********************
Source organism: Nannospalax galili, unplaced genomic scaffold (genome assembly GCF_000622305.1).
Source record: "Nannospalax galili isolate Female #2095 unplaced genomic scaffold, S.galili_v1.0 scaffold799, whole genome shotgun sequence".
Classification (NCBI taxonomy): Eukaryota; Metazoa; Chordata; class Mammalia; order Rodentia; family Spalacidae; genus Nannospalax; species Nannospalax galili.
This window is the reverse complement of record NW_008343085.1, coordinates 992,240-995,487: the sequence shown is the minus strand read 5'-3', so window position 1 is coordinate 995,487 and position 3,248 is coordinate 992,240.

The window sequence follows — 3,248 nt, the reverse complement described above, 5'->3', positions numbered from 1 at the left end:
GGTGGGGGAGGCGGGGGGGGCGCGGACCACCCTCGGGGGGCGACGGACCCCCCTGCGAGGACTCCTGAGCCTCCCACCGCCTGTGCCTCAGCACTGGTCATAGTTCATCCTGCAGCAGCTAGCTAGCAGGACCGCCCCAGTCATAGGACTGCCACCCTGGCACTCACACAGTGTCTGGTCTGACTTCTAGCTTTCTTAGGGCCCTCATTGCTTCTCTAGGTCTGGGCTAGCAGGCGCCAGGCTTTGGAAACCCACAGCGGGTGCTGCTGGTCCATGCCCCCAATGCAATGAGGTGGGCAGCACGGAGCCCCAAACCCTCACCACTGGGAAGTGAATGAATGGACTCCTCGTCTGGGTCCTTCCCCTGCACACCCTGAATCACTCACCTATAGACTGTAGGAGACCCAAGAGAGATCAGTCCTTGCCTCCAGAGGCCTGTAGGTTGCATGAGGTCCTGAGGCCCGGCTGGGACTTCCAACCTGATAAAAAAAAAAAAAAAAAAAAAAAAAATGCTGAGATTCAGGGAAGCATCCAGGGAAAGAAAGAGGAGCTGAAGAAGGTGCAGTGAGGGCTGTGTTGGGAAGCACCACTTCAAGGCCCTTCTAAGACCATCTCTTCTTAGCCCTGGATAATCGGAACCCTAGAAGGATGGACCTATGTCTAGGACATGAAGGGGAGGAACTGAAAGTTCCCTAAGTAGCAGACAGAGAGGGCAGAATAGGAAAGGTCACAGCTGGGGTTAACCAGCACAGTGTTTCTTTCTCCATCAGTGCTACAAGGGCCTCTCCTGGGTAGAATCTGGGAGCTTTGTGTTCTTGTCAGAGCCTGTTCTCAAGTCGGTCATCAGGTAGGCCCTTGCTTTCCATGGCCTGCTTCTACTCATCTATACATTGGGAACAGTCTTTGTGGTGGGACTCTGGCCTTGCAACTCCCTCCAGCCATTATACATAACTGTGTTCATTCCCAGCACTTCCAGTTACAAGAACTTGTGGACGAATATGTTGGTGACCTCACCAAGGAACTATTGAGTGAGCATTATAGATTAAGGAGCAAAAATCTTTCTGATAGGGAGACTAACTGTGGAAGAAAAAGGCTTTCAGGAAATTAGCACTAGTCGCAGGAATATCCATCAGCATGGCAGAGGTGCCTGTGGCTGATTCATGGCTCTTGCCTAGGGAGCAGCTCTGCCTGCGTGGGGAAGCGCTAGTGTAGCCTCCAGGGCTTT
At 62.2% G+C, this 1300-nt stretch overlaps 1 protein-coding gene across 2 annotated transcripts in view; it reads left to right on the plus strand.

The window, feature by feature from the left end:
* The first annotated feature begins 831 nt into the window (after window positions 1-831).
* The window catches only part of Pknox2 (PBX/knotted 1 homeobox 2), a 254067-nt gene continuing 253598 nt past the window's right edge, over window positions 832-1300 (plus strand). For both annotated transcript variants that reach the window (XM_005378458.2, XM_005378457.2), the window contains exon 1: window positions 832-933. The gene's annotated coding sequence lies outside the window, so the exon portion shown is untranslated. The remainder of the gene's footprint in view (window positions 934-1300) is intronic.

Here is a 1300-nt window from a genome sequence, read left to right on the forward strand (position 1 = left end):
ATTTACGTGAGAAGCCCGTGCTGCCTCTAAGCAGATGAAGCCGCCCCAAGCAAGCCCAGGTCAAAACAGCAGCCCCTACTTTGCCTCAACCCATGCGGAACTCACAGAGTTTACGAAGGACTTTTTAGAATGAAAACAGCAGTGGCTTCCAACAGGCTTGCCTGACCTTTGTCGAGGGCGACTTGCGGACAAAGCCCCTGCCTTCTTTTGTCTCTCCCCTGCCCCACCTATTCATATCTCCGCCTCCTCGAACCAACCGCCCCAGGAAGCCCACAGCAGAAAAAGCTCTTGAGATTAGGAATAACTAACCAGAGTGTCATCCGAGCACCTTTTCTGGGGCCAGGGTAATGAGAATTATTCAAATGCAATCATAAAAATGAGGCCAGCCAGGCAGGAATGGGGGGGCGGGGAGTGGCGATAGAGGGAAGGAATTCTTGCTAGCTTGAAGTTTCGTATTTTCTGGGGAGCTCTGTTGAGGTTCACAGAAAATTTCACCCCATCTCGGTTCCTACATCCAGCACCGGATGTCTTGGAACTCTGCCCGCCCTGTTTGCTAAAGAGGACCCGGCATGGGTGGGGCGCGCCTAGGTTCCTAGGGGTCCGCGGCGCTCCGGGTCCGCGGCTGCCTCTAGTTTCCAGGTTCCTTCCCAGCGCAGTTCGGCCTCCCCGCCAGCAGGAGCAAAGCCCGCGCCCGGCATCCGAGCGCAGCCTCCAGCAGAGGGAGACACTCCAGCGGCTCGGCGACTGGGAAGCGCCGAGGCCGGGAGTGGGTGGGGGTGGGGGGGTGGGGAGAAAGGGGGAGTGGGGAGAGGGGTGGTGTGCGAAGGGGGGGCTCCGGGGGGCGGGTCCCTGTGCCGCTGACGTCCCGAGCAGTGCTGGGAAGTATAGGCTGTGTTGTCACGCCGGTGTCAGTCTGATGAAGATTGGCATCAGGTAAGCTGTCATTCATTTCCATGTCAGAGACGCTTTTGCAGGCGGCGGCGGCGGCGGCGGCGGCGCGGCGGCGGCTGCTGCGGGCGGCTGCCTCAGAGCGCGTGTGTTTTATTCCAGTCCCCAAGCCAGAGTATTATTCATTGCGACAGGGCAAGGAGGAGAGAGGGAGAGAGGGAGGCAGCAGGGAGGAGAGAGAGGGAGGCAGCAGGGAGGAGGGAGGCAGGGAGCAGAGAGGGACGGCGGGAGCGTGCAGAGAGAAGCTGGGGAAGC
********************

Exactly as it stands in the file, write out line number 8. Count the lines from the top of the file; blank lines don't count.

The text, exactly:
The window, feature by feature from the left end: